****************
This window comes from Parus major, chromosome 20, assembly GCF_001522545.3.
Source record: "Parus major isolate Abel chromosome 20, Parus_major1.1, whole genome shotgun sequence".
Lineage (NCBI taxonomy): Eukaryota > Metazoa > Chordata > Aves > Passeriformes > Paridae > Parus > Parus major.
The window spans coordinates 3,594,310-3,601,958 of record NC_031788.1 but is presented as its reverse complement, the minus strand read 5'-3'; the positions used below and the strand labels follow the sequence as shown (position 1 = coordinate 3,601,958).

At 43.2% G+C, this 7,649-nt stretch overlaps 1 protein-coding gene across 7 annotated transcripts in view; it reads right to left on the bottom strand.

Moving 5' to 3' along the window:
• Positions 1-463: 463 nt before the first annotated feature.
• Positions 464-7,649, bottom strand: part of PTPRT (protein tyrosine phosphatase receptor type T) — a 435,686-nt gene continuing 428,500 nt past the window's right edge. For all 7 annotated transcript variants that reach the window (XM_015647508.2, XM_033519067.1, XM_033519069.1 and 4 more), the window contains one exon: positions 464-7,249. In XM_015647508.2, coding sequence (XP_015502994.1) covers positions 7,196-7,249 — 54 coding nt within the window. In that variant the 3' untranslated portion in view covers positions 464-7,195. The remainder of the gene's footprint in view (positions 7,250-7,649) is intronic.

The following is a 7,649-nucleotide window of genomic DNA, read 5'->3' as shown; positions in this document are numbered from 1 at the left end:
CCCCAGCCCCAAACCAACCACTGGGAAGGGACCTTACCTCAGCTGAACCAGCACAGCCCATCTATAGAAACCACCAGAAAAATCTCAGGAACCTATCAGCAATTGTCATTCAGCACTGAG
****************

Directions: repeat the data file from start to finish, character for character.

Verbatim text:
This window comes from Parus major, chromosome 20, assembly GCF_001522545.3.
Source record: "Parus major isolate Abel chromosome 20, Parus_major1.1, whole genome shotgun sequence".
Lineage (NCBI taxonomy): Eukaryota > Metazoa > Chordata > Aves > Passeriformes > Paridae > Parus > Parus major.
The window spans coordinates 3,594,310-3,601,958 of record NC_031788.1 but is presented as its reverse complement, the minus strand read 5'-3'; the positions used below and the strand labels follow the sequence as shown (position 1 = coordinate 3,601,958).

At 43.2% G+C, this 7,649-nt stretch overlaps 1 protein-coding gene across 7 annotated transcripts in view; it reads right to left on the bottom strand.

Moving 5' to 3' along the window:
• Positions 1-463: 463 nt before the first annotated feature.
• Positions 464-7,649, bottom strand: part of PTPRT (protein tyrosine phosphatase receptor type T) — a 435,686-nt gene continuing 428,500 nt past the window's right edge. For all 7 annotated transcript variants that reach the window (XM_015647508.2, XM_033519067.1, XM_033519069.1 and 4 more), the window contains one exon: positions 464-7,249. In XM_015647508.2, coding sequence (XP_015502994.1) covers positions 7,196-7,249 — 54 coding nt within the window. In that variant the 3' untranslated portion in view covers positions 464-7,195. The remainder of the gene's footprint in view (positions 7,250-7,649) is intronic.

The following is a 7,649-nucleotide window of genomic DNA, read 5'->3' as shown; positions in this document are numbered from 1 at the left end:
CCCCAGCCCCAAACCAACCACTGGGAAGGGACCTTACCTCAGCTGAACCAGCACAGCCCATCTATAGAAACCACCAGAAAAATCTCAGGAACCTATCAGCAATTGTCATTCAGCACTGAG